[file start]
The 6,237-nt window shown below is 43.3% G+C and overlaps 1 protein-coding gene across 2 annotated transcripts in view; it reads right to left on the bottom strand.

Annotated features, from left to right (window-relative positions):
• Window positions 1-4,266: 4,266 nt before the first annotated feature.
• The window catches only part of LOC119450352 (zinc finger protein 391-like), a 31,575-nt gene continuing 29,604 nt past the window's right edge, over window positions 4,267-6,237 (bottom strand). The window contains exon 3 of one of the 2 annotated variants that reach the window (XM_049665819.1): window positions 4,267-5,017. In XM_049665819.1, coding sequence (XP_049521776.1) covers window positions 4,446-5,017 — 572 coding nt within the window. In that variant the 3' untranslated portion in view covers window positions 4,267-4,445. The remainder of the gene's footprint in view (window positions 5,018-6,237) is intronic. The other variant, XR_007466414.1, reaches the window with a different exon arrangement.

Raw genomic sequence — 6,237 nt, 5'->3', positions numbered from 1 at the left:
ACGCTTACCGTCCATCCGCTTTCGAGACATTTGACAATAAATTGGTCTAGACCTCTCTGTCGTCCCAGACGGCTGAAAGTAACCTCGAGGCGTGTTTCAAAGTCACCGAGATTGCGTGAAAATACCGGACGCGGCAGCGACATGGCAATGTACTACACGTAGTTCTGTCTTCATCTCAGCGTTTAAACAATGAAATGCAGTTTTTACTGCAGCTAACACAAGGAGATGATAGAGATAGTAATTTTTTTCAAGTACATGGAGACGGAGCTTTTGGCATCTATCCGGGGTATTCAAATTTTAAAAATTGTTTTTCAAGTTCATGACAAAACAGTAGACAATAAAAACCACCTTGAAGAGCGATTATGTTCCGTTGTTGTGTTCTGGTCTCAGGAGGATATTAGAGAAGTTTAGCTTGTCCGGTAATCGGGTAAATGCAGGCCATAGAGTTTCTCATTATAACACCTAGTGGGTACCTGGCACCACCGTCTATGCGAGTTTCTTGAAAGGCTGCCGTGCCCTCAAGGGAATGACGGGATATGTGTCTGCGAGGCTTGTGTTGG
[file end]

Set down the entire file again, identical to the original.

The 6,237-nt window shown below is 43.3% G+C and overlaps 1 protein-coding gene across 2 annotated transcripts in view; it reads right to left on the bottom strand.

Annotated features, from left to right (window-relative positions):
• Window positions 1-4,266: 4,266 nt before the first annotated feature.
• The window catches only part of LOC119450352 (zinc finger protein 391-like), a 31,575-nt gene continuing 29,604 nt past the window's right edge, over window positions 4,267-6,237 (bottom strand). The window contains exon 3 of one of the 2 annotated variants that reach the window (XM_049665819.1): window positions 4,267-5,017. In XM_049665819.1, coding sequence (XP_049521776.1) covers window positions 4,446-5,017 — 572 coding nt within the window. In that variant the 3' untranslated portion in view covers window positions 4,267-4,445. The remainder of the gene's footprint in view (window positions 5,018-6,237) is intronic. The other variant, XR_007466414.1, reaches the window with a different exon arrangement.

Raw genomic sequence — 6,237 nt, 5'->3', positions numbered from 1 at the left:
ACGCTTACCGTCCATCCGCTTTCGAGACATTTGACAATAAATTGGTCTAGACCTCTCTGTCGTCCCAGACGGCTGAAAGTAACCTCGAGGCGTGTTTCAAAGTCACCGAGATTGCGTGAAAATACCGGACGCGGCAGCGACATGGCAATGTACTACACGTAGTTCTGTCTTCATCTCAGCGTTTAAACAATGAAATGCAGTTTTTACTGCAGCTAACACAAGGAGATGATAGAGATAGTAATTTTTTTCAAGTACATGGAGACGGAGCTTTTGGCATCTATCCGGGGTATTCAAATTTTAAAAATTGTTTTTCAAGTTCATGACAAAACAGTAGACAATAAAAACCACCTTGAAGAGCGATTATGTTCCGTTGTTGTGTTCTGGTCTCAGGAGGATATTAGAGAAGTTTAGCTTGTCCGGTAATCGGGTAAATGCAGGCCATAGAGTTTCTCATTATAACACCTAGTGGGTACCTGGCACCACCGTCTATGCGAGTTTCTTGAAAGGCTGCCGTGCCCTCAAGGGAATGACGGGATATGTGTCTGCGAGGCTTGTGTTGG